Liked by 1 person

    • It’s so cold here. My heart is aching for anyone and anything without warmth. You should see all the dogs. Many people have them by their side with their few possessions. I’m always so humbled having a roof over my head.

      Liked by 1 person

      • robprice59 says:

        M.K.Gandhi said he thought “Western Civilisation would be a good idea.” How can a multi-trillion dollar civilised society watch someone freeze to death?


      • I have no answers. I feel too fortunate to be quite honest. The city is in full flight. It makes one feel less anxious. I hope this freeze is of short duration to use an Austen term. They had only fireplaces, shawls and hand made blankets. The Bennetts, Binglys and Darcys. I will leave you with that.

        Liked by 1 person

  3. skinnyuz2b says:

    It truly make you wonder what his story is. How such a polite and obviously intelligent young lad could end up like this. I wonder why he doesn’t go to social services, where he would get placed in a shelter, given food stamps, and possibly placed in a work program. Thank goodness you gave him reason to smile.

    Liked by 1 person

    • I’m sure there’s more there than meets the eye. His dreadlocks are a big tip off since he looks right out of the Midwest otherwise. His dogs were obviously adopted or corralled from the street. He’s very well spoken so there is much more to his story. He’s not just a panhandler by trade. Thanks always for showing up on the page Skinny. I appreciate your attendance more than you know. 🙏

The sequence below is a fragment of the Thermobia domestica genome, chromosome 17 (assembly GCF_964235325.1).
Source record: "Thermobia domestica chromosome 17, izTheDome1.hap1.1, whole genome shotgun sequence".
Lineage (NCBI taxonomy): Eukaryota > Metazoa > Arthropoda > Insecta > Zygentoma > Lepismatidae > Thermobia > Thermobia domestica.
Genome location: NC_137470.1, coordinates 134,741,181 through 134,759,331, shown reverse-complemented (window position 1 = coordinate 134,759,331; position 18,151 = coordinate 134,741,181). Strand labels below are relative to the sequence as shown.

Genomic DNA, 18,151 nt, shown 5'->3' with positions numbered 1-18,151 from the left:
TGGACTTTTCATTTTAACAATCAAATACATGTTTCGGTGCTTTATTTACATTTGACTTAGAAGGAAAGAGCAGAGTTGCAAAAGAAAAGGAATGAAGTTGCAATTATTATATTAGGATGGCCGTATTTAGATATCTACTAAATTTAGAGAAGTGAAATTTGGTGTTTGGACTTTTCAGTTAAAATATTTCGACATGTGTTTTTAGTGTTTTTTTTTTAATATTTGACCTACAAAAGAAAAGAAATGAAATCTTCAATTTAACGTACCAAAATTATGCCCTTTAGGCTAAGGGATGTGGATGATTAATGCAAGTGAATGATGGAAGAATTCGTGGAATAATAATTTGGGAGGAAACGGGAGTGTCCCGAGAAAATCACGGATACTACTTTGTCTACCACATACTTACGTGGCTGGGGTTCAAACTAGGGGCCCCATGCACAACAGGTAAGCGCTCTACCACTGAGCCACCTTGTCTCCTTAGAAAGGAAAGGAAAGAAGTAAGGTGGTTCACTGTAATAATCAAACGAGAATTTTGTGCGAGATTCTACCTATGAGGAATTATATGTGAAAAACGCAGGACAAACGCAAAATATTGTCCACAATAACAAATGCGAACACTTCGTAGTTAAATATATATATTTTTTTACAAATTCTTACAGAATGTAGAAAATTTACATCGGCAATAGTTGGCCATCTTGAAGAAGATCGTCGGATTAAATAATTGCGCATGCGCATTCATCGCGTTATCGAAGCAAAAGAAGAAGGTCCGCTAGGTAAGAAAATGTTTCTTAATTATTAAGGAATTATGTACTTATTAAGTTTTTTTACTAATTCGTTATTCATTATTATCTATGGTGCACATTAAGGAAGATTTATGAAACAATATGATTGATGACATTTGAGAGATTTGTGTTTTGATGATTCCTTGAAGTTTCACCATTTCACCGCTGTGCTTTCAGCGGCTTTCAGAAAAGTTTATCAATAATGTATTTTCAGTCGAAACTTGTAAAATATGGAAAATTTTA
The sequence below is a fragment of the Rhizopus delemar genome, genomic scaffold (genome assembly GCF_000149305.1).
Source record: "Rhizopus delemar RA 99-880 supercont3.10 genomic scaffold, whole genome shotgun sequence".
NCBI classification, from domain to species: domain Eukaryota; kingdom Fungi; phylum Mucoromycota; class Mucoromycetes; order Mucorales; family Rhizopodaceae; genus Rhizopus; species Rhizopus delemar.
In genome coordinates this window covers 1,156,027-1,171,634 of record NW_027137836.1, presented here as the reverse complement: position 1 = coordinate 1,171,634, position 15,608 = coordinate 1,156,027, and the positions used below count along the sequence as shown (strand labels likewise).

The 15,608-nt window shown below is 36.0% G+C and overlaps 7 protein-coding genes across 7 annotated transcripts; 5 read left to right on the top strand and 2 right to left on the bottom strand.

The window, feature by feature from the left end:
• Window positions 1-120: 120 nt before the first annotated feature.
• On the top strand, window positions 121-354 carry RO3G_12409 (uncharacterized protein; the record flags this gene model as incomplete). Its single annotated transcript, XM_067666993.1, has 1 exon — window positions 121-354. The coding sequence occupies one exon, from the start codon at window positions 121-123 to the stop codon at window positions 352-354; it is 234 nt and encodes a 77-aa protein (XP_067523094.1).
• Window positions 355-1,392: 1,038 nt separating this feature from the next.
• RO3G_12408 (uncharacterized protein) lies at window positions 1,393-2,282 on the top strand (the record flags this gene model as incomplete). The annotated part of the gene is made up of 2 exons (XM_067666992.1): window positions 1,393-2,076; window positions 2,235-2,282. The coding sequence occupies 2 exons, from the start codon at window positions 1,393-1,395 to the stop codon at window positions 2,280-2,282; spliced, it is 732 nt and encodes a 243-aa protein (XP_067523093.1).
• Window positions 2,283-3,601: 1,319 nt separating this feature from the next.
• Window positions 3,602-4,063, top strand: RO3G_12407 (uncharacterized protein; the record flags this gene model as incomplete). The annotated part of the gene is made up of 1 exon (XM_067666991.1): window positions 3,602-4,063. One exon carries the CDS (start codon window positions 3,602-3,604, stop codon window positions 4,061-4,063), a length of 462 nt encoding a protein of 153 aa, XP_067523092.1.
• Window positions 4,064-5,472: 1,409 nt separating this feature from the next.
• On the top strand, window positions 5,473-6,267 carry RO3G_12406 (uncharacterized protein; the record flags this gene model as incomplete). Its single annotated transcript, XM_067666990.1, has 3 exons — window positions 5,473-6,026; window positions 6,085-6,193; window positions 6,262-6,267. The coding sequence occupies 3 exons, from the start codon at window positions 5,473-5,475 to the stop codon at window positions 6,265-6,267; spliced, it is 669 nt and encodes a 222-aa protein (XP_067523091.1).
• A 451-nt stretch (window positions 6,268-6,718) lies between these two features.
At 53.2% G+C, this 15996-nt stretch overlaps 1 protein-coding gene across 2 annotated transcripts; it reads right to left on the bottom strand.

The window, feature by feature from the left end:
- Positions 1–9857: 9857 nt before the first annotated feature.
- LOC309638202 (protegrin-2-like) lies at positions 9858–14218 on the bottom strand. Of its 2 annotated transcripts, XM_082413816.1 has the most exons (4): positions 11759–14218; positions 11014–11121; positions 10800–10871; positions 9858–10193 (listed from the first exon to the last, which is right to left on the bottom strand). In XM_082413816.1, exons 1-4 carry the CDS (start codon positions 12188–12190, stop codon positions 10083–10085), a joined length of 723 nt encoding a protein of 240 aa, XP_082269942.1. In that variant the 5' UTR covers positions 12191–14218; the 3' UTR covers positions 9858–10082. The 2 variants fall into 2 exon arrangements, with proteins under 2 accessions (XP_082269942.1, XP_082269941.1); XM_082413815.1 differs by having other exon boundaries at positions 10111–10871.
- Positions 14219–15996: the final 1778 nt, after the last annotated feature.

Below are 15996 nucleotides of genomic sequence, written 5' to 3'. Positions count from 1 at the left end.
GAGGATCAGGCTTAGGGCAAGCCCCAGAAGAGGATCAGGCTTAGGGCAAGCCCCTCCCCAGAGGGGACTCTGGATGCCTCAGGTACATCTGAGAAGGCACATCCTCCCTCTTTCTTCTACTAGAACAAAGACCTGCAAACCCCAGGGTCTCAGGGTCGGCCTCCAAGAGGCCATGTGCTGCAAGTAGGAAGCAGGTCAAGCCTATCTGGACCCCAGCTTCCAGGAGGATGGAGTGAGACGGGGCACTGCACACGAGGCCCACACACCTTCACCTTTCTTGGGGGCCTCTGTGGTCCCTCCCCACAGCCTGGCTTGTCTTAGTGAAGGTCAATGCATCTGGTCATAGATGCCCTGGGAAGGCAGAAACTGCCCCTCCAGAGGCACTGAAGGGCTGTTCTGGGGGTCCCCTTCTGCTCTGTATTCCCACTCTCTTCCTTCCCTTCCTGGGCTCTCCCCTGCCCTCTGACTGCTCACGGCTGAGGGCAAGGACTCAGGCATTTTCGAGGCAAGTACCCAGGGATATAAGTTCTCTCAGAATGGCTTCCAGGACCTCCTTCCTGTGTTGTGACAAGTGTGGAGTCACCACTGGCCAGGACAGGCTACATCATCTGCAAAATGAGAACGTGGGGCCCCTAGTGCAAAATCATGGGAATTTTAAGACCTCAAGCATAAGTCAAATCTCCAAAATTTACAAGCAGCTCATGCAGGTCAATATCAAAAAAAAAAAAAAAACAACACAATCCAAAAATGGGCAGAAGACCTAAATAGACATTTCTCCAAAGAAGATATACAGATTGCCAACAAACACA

Liked by 1 person

  4. Sorryless says:


    It’s shameful, the way in which the homeless are a throwaway issue. People, human beings . . thrown away. Because nowhere in this government shutdown was there any mention of the homeless. You think all those monies that are wanted for walls in the world of make believe or the military in the here and now might be better suited for humanitarian purpose? I know, I know . . it’s pie in the sky thinking to the backwards thinkers.

    Do all these brilliant decision makers ever think, there but for the grace of God, go I? Or is it that too quaint a notion?


  5. Dale says:

    I was sure I had commented on this. Must have been one of those “Read it while still in bed but will comment from computer moments”…

    Love your exchange with Sorryless. I’m with him on your writing skillz and fabulous stories of New York (funny I wrote about visiting New York just yesterday).

    As to the plight of the homeless, it is more than sad. And these frigid temps make me fear for them. Someone, the other day, said ALL churches and places of worship should open their doors at night for them. They all have a story on how they got there. They were once loved and cared for. I do know some make the choice but they are a rarity, of that I am quasi-positive.

    Your beautiful soul is showing in your attention to this well-read young man. We need more Susannahs in the world.

    Liked by 1 person

  6. My heart is all over the floor.


  7. eraeg says:

    This is beautifully written. I feel as though I’m there with you feeling the shame of the world we live in today and the sadness for this lost soul. Thank you for sharing.

    Liked by 1 person

    • It’s funny you should mention this because I just saw him again. He now has a pal that looks like his twin so, the two of them read on the sidewalk while the dogs snooze. They’re so young, you can’t help wondering what it’s all about, plus they’re readers. I come away scratching my head. Thanks for your words.

      Liked by 1 person